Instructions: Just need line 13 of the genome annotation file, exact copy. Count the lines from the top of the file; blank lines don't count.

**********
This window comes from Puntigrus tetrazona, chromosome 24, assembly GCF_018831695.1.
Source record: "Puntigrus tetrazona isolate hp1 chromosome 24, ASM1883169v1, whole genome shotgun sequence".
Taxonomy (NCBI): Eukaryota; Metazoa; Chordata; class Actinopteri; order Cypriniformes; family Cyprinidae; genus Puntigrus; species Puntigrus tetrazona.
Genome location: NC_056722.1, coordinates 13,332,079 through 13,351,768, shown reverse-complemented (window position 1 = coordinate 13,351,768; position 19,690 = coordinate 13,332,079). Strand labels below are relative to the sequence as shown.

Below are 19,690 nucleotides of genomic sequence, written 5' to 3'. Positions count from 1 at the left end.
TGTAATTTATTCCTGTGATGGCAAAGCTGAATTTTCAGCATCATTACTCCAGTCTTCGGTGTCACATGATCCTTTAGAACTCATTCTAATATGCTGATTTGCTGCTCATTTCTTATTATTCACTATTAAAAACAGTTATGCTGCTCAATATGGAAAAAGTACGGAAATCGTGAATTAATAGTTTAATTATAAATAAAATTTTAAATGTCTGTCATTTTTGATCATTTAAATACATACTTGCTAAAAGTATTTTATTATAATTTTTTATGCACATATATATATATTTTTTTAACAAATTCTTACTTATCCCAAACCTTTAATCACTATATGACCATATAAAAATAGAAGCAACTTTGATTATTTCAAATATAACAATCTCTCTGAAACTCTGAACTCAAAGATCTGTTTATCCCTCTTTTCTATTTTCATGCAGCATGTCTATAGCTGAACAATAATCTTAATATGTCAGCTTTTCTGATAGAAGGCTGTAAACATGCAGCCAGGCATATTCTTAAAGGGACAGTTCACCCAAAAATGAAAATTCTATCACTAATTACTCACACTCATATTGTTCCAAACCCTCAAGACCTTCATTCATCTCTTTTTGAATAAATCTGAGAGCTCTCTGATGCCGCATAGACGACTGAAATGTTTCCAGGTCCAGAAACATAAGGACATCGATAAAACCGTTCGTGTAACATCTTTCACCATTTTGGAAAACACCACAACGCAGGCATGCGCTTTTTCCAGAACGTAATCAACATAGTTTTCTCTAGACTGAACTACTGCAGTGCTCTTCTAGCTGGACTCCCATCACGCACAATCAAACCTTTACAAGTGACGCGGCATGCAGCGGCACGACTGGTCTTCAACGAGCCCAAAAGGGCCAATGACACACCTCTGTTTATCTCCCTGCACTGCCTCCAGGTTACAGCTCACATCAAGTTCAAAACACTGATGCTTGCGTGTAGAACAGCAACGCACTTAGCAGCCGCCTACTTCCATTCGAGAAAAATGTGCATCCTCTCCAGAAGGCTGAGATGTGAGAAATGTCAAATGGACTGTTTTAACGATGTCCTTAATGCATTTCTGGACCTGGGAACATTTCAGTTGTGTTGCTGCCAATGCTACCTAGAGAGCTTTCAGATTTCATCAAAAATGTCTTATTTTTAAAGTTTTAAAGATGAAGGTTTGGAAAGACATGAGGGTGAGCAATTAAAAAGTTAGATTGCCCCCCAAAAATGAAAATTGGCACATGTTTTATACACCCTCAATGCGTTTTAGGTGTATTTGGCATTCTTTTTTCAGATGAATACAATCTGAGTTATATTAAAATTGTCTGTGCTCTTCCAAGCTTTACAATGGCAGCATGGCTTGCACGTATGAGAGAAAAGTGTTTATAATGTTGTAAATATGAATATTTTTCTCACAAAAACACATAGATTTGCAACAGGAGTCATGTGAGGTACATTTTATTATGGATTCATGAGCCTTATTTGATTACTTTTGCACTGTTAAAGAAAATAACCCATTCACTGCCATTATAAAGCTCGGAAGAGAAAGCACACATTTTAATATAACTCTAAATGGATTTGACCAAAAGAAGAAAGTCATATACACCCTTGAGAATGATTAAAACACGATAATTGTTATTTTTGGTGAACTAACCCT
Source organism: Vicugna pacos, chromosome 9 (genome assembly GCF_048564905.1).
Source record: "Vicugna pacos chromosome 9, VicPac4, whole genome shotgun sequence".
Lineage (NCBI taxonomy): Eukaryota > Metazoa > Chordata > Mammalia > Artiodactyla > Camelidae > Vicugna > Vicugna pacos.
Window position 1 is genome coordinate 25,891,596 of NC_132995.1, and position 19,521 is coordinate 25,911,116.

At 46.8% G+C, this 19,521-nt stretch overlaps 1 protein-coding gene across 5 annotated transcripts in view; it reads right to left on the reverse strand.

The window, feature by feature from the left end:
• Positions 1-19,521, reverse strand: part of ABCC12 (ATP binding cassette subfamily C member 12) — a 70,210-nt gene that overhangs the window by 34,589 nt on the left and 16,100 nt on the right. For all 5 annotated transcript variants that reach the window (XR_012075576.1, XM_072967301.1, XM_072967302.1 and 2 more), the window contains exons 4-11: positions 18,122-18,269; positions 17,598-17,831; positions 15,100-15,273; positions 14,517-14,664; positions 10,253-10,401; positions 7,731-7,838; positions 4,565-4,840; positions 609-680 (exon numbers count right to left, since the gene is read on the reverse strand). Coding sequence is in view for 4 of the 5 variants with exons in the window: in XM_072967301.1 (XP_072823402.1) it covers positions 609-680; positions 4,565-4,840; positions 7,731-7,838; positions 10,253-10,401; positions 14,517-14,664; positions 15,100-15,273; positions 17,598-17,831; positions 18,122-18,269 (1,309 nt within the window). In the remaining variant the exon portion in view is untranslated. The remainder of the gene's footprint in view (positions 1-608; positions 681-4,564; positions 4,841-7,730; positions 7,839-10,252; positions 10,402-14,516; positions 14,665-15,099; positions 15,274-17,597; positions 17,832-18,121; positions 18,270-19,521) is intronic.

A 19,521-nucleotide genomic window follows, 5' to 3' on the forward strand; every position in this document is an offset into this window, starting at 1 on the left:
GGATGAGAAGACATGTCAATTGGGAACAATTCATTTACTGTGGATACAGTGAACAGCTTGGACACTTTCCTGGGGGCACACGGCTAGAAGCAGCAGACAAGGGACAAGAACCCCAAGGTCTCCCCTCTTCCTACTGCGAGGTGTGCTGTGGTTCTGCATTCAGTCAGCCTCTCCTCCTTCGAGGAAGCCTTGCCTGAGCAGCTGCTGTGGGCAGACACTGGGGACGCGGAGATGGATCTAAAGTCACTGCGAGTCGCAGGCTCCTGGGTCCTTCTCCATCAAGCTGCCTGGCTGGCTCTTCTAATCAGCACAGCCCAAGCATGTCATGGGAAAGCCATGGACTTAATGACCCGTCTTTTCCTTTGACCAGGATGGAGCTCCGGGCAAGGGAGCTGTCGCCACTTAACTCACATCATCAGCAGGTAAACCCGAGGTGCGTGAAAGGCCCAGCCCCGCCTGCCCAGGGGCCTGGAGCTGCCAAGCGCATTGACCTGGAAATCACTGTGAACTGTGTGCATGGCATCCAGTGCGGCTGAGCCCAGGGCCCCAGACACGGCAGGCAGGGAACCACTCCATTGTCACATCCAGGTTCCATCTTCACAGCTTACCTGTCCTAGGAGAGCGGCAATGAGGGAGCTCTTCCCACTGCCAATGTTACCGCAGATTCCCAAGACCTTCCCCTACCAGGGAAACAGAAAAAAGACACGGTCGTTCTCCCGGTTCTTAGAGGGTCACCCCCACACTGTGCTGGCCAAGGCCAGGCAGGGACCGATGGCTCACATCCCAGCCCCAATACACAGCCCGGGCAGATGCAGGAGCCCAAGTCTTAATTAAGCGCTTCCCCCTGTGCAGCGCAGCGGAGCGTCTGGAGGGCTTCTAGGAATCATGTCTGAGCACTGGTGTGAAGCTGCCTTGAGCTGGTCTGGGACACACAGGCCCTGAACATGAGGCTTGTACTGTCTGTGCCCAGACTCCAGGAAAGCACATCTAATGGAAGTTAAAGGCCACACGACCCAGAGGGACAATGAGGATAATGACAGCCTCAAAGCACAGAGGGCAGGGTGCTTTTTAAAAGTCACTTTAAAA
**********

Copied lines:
• Positions 1-19,521, reverse strand: part of ABCC12 (ATP binding cassette subfamily C member 12) — a 70,210-nt gene that overhangs the window by 34,589 nt on the left and 16,100 nt on the right. For all 5 annotated transcript variants that reach the window (XR_012075576.1, XM_072967301.1, XM_072967302.1 and 2 more), the window contains exons 4-11: positions 18,122-18,269; positions 17,598-17,831; positions 15,100-15,273; positions 14,517-14,664; positions 10,253-10,401; positions 7,731-7,838; positions 4,565-4,840; positions 609-680 (exon numbers count right to left, since the gene is read on the reverse strand). Coding sequence is in view for 4 of the 5 variants with exons in the window: in XM_072967301.1 (XP_072823402.1) it covers positions 609-680; positions 4,565-4,840; positions 7,731-7,838; positions 10,253-10,401; positions 14,517-14,664; positions 15,100-15,273; positions 17,598-17,831; positions 18,122-18,269 (1,309 nt within the window). In the remaining variant the exon portion in view is untranslated. The remainder of the gene's footprint in view (positions 1-608; positions 681-4,564; positions 4,841-7,730; positions 7,839-10,252; positions 10,402-14,516; positions 14,665-15,099; positions 15,274-17,597; positions 17,832-18,121; positions 18,270-19,521) is intronic.